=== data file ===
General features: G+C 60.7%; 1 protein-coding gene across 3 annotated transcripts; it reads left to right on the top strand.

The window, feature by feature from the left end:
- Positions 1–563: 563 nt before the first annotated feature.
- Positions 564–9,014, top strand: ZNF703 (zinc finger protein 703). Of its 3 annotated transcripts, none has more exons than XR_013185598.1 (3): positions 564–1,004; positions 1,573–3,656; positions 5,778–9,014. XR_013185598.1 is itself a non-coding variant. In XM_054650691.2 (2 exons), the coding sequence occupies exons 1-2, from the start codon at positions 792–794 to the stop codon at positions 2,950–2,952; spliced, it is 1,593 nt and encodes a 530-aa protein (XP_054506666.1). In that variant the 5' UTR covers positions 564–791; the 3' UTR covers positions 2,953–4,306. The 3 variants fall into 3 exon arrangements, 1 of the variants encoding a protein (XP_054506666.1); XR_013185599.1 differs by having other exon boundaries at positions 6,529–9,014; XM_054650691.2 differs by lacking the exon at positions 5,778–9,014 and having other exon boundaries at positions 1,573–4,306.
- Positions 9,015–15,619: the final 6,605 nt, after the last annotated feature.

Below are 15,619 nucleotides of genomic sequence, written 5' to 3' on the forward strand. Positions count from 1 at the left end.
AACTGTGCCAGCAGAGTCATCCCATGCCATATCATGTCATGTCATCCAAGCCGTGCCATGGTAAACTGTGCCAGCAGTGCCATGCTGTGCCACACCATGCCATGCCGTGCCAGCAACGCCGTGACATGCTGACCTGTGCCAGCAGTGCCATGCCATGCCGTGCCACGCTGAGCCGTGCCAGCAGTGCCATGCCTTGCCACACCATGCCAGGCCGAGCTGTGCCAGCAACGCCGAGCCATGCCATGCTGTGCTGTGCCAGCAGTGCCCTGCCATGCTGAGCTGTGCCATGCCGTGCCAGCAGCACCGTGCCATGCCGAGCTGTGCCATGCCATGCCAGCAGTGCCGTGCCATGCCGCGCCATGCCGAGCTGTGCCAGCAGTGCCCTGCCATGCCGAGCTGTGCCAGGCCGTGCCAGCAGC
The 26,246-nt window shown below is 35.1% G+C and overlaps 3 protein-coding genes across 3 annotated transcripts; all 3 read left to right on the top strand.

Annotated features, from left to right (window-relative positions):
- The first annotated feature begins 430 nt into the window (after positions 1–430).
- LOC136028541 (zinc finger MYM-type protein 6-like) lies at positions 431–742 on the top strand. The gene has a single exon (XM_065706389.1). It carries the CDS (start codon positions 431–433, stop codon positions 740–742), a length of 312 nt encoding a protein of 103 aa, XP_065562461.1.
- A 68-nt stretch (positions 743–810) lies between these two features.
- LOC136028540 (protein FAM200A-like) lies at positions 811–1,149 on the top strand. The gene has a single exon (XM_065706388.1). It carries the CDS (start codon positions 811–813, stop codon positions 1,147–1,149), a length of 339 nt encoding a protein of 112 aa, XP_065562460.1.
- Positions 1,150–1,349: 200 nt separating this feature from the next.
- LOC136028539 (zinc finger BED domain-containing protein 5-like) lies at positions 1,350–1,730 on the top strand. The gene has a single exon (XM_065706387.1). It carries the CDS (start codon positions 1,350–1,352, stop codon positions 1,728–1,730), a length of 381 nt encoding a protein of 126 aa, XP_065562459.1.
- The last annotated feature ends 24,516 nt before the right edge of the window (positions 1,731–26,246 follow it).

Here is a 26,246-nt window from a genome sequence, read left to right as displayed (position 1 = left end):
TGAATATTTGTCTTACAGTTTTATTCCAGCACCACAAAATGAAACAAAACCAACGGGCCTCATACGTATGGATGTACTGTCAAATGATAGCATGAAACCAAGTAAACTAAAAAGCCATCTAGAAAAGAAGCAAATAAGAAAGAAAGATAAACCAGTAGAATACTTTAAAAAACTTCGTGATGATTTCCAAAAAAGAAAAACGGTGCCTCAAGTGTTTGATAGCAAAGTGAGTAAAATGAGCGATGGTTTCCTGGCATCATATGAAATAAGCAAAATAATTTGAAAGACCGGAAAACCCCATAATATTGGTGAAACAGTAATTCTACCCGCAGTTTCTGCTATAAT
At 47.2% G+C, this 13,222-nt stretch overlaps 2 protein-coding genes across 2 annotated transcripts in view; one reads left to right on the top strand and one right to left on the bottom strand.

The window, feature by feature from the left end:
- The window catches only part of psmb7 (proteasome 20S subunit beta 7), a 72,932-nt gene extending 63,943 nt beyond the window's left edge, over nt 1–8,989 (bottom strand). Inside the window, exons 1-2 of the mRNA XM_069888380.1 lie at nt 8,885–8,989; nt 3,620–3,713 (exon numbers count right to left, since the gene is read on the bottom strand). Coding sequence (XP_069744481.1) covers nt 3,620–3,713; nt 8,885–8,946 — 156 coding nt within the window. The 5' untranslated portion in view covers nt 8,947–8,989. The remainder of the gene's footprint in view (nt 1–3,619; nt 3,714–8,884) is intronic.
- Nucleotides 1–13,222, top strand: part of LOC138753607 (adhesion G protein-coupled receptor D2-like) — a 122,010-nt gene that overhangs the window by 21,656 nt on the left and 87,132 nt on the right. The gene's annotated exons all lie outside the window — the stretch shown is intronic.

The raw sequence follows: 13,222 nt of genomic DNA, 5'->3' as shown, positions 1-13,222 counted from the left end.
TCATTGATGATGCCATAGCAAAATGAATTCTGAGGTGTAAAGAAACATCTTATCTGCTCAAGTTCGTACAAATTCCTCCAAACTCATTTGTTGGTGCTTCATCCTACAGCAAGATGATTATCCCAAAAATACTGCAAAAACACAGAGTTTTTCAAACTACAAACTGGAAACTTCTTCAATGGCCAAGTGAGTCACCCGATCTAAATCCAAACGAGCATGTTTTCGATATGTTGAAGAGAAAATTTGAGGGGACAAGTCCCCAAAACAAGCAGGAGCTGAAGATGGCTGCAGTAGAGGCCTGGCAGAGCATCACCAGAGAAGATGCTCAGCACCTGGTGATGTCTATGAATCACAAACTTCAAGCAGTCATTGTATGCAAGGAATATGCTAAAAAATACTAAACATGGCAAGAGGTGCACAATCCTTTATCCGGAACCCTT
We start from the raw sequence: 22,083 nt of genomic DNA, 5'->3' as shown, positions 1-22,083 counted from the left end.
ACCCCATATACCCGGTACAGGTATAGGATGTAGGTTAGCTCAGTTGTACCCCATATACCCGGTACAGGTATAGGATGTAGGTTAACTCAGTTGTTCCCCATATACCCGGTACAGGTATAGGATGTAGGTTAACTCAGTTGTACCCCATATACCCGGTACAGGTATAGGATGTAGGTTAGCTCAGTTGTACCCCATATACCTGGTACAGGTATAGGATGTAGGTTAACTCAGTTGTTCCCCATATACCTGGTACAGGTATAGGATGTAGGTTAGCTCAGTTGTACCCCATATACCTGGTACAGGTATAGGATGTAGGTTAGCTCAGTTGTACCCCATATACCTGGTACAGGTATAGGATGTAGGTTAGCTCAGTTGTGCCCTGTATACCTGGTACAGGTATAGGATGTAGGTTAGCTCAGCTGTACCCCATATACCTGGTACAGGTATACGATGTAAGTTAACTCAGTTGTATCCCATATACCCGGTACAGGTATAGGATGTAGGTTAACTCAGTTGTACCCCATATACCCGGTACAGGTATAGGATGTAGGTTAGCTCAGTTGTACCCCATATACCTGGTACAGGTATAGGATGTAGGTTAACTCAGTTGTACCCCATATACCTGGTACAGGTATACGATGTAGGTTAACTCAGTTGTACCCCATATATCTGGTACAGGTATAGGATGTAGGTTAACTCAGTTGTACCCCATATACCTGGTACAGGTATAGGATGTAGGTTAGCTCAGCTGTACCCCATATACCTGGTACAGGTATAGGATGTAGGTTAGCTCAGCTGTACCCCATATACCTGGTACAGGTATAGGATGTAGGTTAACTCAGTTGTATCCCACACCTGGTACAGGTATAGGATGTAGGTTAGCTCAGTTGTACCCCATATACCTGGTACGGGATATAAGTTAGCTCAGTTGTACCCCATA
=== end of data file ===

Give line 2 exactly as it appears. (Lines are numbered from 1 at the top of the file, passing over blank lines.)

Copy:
The window, feature by feature from the left end: